White out conditions make snow squalls extremely dangerous

Posted at 10:04 AM, Jan 09, 2024

SALT LAKE CITY — While snowstorms are a normal occurrence that most Utahns understand and are prepared for, snow squalls are completely different, with many unaware of their danger.

TRACK THE STORMS: Get real-time storm information by downloading the FREE Utah Weather Authority app

Unlike snowstorms, squalls move in quickly and are extremely intense, bringing white out conditions along with dropping temperatures that create icy road conditions in a matter of minutes.

Squalls usually last no longer than an hour and their impacts are highly localized. Officials often call a snow squall a thunderstorm in the winter.

"These snow squalls, they they move in quickly, they drop a lot of snow in a short amount of time and then they move on and so they can be over much quicker than your typical storm, but they can leave a lot in their wake," explained UDOT spokesperson John Gleason.

Snow Squall Warnings, like the one issued for northern Utah on Tuesday afternoon, are similar to tornado and severe thunderstorm warnings which pinpoint specific areas. The National Weather Service is forecasting the squalls to move into the area at approximately 6 p.m. in the Logan area, and by 8 p.m. in the Salt Lake Valley.

Because of reduced visibility caused by squall white outs, the danger of driving in winter conditions is raised considerably. The NWS believes commuters on Tuesday evening in the Cache Valley and areas between Layton to Ogden will be affected the most.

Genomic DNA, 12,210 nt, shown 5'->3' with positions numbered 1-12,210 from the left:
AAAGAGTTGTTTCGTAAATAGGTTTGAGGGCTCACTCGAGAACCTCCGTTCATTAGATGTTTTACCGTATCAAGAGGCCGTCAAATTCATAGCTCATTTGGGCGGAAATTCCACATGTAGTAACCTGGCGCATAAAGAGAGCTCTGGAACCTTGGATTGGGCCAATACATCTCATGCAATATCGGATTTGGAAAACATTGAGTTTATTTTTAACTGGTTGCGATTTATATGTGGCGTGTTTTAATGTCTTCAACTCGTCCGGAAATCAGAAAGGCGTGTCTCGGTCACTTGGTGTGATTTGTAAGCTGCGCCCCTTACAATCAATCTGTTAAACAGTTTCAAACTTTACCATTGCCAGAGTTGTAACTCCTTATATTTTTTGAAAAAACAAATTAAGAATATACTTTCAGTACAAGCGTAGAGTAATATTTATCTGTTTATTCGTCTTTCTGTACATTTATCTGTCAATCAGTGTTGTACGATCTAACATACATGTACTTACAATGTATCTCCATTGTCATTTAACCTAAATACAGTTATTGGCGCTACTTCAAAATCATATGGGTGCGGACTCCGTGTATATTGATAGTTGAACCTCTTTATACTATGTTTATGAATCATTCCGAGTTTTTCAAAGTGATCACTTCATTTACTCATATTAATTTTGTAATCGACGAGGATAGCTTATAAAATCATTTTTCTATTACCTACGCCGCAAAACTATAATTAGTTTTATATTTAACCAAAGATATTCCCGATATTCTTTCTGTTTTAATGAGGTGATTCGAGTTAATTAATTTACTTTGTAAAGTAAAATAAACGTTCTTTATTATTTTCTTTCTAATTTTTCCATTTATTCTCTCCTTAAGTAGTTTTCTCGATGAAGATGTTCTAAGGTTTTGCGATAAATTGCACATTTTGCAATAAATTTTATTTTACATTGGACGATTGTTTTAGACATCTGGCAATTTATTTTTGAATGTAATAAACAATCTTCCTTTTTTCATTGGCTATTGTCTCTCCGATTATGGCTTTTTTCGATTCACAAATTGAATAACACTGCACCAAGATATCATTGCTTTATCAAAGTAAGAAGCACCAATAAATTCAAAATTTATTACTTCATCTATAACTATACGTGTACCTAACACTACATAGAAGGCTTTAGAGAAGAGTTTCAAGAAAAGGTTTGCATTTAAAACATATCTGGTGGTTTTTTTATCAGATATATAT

"You really want to slow down and make sure that you know, we say it every winter, every storm, slow down and drive for those conditions, but especially in a snow squall, you're not going to have the visibility to be going anywhere near freeway speeds," said Gleason.

Photos taken just minutes apart Tuesday morning on US-89/91 near Mantua show how dangerous the roads can get during snow squalls

Commuters should avoid being on the roads, if possible, during the times when squalls are forecast, but leave extra time to travel as visibility and road conditions will change rapidly. Drivers should keep their headlines on and refrain from slamming on the brakes to avoid a chain reaction accident.